You have been given some great advice, keep the hot water system and get a true radiant heating proffesional in to de-bug the system. I would bet money that the system is not nearly as screwey as you are being told. Could you post some pictures of the boiler and the associated piping? If we can "see" the system we can point you in the right direction with eyes wide open. Coming to this site for help was the best money you never spent :)



    Rob 
  • cberm
    cberm Member Posts: 4
    Thank you and question

    Thank you again for your kind feedback.  Question:  How do I trace out the piping to see what connects to what without breaking into the walls?  The pipes from the radiators all go directly into the walls  (see pic). 



    The zoning may not be the cause of the wonky plumbing, though of course I can't be sure.  The house was used as a group house for awhile, and it may be that certain pipes were connected to others for convenience.  Although it has been awhile, I believe that the reason we called in our plumber to begin with is because the radiators were not all functioning properly.  He advised putting in the zones to help create greater control over the home heating system. 



    I am including pics of our furnace and connections, as well as the zone control.  Unfortunately they may be fairly dark due to lack of lighting in the area.  If so I will try again when more light is coming in. 



    If our plumber cannot revert the zones back (he has become overextended with a number of projects), would a contractor such as Steamhead, or another, be able to do it? 



    Thanks so much again, you are all a great help.  I am beginning to feel more calm.

    Best wishes,

    Carrie  (PS see attached pics)
  • cberm
    cberm Member Posts: 4
    Steamhead?

    Hello, a follow-up question: several of you have recommended "Steamhead" in Baltimore.  However, I cannot find any reference to this name under "Find a Contractor," a general site search, or a search on Angie's List.  Is there another name I should be looking for?  How can I get in contact with this company?



    Thanks again,

    Carrie
  • Jamie Hall
    Jamie Hall Member Posts: 23,275
    "Steamhead"

    is actually Frank Wilsey, and he runs a company called "All Steamed Up", in Baltimore.  For some reason or other he isn't in the Find a Contractor section.  However, you can contact him through the Wall's e-mail forwarding service.  The easiest way to do that is to look for a thread in the "strictly steam" section which has a post by him (the thread "is my steam boiler way oversized" has at least one post by him) and click on his name which will bring up a handy dandy "contact user" button.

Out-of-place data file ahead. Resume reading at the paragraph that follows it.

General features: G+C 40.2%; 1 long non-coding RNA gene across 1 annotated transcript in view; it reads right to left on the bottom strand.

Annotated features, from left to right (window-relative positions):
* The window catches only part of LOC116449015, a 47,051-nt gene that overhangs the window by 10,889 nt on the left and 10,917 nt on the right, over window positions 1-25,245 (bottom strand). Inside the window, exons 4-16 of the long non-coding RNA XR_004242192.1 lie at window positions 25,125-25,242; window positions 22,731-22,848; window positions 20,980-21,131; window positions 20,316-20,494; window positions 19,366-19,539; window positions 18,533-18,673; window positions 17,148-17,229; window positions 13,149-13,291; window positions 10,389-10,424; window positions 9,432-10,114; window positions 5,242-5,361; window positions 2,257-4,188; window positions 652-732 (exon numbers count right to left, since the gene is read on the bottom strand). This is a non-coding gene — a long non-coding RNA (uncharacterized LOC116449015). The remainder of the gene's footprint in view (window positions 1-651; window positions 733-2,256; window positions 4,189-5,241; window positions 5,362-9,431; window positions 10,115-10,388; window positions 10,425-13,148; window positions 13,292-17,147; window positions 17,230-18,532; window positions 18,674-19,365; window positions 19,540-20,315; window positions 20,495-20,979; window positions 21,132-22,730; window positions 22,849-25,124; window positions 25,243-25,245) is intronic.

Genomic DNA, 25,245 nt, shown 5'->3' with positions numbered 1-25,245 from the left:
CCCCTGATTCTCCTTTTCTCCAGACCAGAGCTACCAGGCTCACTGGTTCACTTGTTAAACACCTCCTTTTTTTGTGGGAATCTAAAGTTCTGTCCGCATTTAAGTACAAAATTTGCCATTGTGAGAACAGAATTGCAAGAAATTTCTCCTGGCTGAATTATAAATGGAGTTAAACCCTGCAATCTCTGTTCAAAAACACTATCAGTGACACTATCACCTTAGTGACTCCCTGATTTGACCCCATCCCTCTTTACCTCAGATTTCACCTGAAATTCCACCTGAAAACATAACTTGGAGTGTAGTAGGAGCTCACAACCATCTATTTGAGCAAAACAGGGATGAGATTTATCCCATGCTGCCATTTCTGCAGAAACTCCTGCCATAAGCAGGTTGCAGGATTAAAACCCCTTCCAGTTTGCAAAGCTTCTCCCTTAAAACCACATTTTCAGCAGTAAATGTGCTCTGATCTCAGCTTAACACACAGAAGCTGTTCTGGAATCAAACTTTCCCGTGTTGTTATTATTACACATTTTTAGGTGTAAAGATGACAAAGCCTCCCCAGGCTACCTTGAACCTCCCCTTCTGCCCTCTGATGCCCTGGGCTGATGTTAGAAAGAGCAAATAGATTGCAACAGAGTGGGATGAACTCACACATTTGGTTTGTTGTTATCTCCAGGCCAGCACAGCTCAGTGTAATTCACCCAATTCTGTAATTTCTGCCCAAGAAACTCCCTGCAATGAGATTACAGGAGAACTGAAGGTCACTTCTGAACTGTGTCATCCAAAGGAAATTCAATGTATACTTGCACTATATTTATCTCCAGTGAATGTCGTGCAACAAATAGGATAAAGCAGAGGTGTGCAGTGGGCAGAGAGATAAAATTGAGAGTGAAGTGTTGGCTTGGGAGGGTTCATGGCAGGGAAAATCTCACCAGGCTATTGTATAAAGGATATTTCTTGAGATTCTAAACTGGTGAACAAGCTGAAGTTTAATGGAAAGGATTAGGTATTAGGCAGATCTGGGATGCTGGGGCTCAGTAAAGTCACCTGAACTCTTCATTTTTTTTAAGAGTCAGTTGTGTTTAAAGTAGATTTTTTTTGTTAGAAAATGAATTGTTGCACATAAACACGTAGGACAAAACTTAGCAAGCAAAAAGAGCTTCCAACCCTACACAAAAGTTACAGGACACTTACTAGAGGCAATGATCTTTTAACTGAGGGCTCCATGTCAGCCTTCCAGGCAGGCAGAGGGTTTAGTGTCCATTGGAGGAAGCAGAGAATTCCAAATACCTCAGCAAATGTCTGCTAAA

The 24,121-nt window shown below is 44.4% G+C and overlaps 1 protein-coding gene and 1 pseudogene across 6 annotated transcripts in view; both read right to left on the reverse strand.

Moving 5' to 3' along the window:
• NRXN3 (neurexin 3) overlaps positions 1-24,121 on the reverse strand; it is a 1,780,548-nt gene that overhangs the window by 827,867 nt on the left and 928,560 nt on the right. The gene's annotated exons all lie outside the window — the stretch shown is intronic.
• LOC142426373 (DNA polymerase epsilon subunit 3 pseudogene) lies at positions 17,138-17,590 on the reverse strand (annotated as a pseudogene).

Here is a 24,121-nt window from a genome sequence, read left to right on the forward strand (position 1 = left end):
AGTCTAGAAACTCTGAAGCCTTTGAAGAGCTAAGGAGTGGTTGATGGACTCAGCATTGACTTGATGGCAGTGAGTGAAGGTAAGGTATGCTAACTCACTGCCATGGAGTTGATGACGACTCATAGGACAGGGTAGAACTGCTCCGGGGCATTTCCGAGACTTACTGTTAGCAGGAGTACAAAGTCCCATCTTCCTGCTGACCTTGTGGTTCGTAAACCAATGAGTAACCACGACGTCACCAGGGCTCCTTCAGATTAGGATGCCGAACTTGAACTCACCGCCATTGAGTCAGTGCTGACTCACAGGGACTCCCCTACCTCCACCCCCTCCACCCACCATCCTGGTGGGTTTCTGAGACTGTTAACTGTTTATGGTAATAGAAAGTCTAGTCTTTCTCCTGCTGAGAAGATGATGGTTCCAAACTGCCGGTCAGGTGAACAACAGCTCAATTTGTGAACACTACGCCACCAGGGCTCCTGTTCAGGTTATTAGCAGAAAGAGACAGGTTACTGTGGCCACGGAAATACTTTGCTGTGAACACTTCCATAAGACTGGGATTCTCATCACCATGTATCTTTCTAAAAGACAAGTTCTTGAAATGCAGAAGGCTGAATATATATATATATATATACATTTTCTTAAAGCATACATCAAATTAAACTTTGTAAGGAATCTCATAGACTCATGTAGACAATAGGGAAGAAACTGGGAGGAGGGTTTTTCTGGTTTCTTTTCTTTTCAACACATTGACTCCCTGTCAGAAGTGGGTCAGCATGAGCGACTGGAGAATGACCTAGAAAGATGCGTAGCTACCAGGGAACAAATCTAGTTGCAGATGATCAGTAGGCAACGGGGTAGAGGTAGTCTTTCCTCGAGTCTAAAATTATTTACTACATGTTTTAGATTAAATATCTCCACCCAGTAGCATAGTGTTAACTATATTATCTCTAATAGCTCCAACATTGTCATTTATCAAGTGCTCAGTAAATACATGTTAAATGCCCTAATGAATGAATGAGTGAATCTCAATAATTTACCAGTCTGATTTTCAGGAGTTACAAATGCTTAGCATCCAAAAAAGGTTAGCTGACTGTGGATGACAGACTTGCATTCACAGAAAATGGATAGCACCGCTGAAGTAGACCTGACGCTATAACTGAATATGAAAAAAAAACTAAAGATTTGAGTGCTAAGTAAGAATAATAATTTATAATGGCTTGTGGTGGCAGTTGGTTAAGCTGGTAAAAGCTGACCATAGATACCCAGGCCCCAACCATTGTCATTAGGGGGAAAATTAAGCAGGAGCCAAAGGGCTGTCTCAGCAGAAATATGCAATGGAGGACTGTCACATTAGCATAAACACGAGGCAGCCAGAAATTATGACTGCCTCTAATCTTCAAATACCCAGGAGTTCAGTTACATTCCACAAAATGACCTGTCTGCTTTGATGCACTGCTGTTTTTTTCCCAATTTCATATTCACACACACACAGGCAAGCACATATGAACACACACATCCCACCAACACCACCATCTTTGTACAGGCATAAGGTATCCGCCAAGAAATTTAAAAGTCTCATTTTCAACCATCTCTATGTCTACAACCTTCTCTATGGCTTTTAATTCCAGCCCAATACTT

Br. Jamie, osb
    Building superintendent/caretaker, 7200 sq. ft. historic house museum with dependencies in New England
  • RobG
    RobG Member Posts: 1,850
    Photos

    Carrie, thanks for the photos. The pictures are not very clear. From what I can see, your near boiler piping is a mess. Unfortunately a master plumber is not necessarily a hydronic heating pro. Your boiler looks relatively new so i would defiantly keep it. Call Frank with "All Steamed Up". He will get it straitened out. Let us know how it goes



    Rob
  • Steamhead
    Steamhead Member Posts: 16,827
    Thanks, all

    for the recommendations!
    All Steamed Up, Inc.
    Towson, MD, USA
    Steam, Vapor & Hot-Water Heating Specialists
    Oil & Gas Burner Service
    Consulting
  • RobG
    RobG Member Posts: 1,850
    Steamhead

    I was going through some old threads looking for some info and was wondering if this woman ever contacted you (Steamhead) and if so, how did it turn out?
  • Steamhead
    Steamhead Member Posts: 16,827
    She's near DC

    so I gave her Dan Foley's info, and told her to get back to me if she needed to. Haven't heard anything, hope she made out OK. 
    All Steamed Up, Inc.
    Towson, MD, USA
    Steam, Vapor & Hot-Water Heating Specialists
    Oil & Gas Burner Service
    Consulting